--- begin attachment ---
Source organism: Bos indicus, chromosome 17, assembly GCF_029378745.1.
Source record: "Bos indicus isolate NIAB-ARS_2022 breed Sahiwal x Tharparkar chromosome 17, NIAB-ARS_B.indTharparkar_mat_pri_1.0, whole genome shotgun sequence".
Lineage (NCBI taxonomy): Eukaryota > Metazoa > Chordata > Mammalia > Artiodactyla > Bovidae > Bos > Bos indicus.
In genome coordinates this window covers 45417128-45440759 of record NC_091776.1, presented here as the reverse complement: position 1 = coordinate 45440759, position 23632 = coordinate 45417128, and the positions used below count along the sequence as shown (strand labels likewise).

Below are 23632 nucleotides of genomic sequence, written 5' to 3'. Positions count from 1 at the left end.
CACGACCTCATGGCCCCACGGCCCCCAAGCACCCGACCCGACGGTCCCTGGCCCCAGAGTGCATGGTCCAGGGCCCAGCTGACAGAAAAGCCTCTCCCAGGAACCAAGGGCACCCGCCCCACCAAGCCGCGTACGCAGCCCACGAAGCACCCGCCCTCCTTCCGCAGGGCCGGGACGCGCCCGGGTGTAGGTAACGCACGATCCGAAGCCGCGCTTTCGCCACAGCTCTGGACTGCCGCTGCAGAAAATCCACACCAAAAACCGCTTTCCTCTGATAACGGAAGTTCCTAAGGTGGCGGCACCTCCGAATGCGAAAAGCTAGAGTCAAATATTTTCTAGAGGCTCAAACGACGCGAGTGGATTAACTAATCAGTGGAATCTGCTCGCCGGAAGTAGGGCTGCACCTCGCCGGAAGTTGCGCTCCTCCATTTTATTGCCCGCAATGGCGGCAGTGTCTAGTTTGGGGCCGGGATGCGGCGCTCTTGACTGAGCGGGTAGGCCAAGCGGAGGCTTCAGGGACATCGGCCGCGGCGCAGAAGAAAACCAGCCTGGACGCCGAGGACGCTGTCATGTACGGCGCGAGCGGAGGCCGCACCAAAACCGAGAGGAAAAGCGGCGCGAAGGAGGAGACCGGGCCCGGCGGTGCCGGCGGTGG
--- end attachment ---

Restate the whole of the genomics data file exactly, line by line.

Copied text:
Source organism: Bos indicus, chromosome 17, assembly GCF_029378745.1.
Source record: "Bos indicus isolate NIAB-ARS_2022 breed Sahiwal x Tharparkar chromosome 17, NIAB-ARS_B.indTharparkar_mat_pri_1.0, whole genome shotgun sequence".
Lineage (NCBI taxonomy): Eukaryota > Metazoa > Chordata > Mammalia > Artiodactyla > Bovidae > Bos > Bos indicus.
In genome coordinates this window covers 45417128-45440759 of record NC_091776.1, presented here as the reverse complement: position 1 = coordinate 45440759, position 23632 = coordinate 45417128, and the positions used below count along the sequence as shown (strand labels likewise).

Below are 23632 nucleotides of genomic sequence, written 5' to 3'. Positions count from 1 at the left end.
CACGACCTCATGGCCCCACGGCCCCCAAGCACCCGACCCGACGGTCCCTGGCCCCAGAGTGCATGGTCCAGGGCCCAGCTGACAGAAAAGCCTCTCCCAGGAACCAAGGGCACCCGCCCCACCAAGCCGCGTACGCAGCCCACGAAGCACCCGCCCTCCTTCCGCAGGGCCGGGACGCGCCCGGGTGTAGGTAACGCACGATCCGAAGCCGCGCTTTCGCCACAGCTCTGGACTGCCGCTGCAGAAAATCCACACCAAAAACCGCTTTCCTCTGATAACGGAAGTTCCTAAGGTGGCGGCACCTCCGAATGCGAAAAGCTAGAGTCAAATATTTTCTAGAGGCTCAAACGACGCGAGTGGATTAACTAATCAGTGGAATCTGCTCGCCGGAAGTAGGGCTGCACCTCGCCGGAAGTTGCGCTCCTCCATTTTATTGCCCGCAATGGCGGCAGTGTCTAGTTTGGGGCCGGGATGCGGCGCTCTTGACTGAGCGGGTAGGCCAAGCGGAGGCTTCAGGGACATCGGCCGCGGCGCAGAAGAAAACCAGCCTGGACGCCGAGGACGCTGTCATGTACGGCGCGAGCGGAGGCCGCACCAAAACCGAGAGGAAAAGCGGCGCGAAGGAGGAGACCGGGCCCGGCGGTGCCGGCGGTGG